At the conference we would like to reflect on the blind spots inherent in any qualitative, quantitative or mixed methods approach as well as on advantages and disadvantages from this integrative perspective and discuss how different qualitative and quantitative approaches can be combined to advance our understanding of educational processes and structures. Moreover, we also want to discuss the practical and institutional disadvantages, challenges, limits as well as the scope of integrative research.
The contributions can discuss mixed methods in educational research in three different ways:
First, the results of (a) ongoing, (b) completed, or alternatively (c) problem outlines of planned mixed-methods projects in educational research can be presented. Based on concrete examples, these presentations should provide insights into the challenges and problems of integrating results from different perspectives and illustrate with examples if and how the methods and results complement each other. They should point out if there is or respectively what is seen as added value of the mixed methods analysis.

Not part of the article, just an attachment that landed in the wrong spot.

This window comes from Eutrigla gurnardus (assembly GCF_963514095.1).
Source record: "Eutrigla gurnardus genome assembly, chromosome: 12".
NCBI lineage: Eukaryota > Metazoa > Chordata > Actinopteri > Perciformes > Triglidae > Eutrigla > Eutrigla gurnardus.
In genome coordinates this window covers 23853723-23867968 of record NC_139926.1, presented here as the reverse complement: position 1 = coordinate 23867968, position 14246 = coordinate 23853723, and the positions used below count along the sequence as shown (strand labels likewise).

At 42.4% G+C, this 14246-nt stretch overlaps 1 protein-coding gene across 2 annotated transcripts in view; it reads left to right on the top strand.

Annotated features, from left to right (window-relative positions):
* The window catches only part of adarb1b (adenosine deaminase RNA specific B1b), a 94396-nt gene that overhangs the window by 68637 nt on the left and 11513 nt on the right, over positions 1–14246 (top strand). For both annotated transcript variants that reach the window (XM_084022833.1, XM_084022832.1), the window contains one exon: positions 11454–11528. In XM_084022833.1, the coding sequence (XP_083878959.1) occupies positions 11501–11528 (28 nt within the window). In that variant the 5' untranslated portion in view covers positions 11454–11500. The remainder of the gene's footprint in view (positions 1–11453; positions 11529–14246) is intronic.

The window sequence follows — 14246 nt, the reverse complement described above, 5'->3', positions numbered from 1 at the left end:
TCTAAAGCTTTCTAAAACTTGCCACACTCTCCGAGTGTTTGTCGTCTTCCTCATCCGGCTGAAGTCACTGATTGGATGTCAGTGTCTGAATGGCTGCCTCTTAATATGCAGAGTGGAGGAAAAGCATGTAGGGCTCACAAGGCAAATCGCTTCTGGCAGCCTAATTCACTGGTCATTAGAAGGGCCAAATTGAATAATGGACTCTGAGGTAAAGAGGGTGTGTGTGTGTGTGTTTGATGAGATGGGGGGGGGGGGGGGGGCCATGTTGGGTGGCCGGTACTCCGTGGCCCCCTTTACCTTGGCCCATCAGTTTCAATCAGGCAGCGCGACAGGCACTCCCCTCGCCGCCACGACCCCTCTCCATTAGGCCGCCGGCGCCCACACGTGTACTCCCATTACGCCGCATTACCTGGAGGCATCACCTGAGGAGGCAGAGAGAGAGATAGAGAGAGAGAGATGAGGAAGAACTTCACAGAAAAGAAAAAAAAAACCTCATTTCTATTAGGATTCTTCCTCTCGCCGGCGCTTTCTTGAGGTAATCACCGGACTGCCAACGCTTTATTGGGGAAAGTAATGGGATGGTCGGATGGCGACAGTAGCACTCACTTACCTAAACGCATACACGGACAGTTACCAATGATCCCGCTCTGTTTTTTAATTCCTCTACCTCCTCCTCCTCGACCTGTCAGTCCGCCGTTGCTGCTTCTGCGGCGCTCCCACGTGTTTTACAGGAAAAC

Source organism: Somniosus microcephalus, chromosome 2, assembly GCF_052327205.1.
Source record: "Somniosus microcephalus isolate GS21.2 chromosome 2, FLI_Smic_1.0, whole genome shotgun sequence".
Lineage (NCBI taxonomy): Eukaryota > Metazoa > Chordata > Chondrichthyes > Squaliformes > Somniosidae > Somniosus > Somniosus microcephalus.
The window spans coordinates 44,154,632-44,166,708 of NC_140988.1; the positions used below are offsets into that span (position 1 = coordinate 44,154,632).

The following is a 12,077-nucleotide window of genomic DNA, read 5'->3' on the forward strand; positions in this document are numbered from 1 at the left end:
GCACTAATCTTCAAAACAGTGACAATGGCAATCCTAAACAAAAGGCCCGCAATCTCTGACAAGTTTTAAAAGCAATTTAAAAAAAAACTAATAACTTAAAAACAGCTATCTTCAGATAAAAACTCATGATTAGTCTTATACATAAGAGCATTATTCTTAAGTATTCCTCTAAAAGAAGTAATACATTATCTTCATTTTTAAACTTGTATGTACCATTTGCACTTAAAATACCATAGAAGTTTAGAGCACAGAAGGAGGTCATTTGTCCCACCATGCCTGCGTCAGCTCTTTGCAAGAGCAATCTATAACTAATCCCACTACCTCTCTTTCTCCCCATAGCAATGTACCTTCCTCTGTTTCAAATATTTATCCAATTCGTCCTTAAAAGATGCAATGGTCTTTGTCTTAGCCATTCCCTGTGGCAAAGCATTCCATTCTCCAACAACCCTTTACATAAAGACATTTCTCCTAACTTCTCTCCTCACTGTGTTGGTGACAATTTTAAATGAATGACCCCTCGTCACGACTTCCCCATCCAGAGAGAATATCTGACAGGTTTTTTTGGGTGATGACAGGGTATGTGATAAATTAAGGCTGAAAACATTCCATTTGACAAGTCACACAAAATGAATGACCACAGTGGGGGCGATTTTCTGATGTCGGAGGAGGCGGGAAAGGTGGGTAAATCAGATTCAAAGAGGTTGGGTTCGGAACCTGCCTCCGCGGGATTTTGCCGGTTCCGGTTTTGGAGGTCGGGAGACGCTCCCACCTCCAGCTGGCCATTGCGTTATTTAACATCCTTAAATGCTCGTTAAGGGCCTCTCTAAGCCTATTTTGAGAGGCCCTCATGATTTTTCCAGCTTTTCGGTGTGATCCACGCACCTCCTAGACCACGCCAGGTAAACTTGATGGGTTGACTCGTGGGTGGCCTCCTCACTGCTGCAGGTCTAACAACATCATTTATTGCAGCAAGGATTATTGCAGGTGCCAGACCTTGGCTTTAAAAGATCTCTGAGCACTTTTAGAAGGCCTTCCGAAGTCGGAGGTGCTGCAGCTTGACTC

Second, developing a mixed methods perspective, results from mono-methodical (qualitative or quantitative) projects can be presented. The focus should be on a systematic reflection of "blind spots" of the method(s) used, and on discussing which questions remain to be tackled by a mixed methods research design. These presentations should therefore reflect to what extent mixed or multi methods approaches could enrich a specific empirical analysis.
Third, more theoretical or more methodological contributions can be submitted that discuss respective or practical implications of mixed methods approaches in educational research.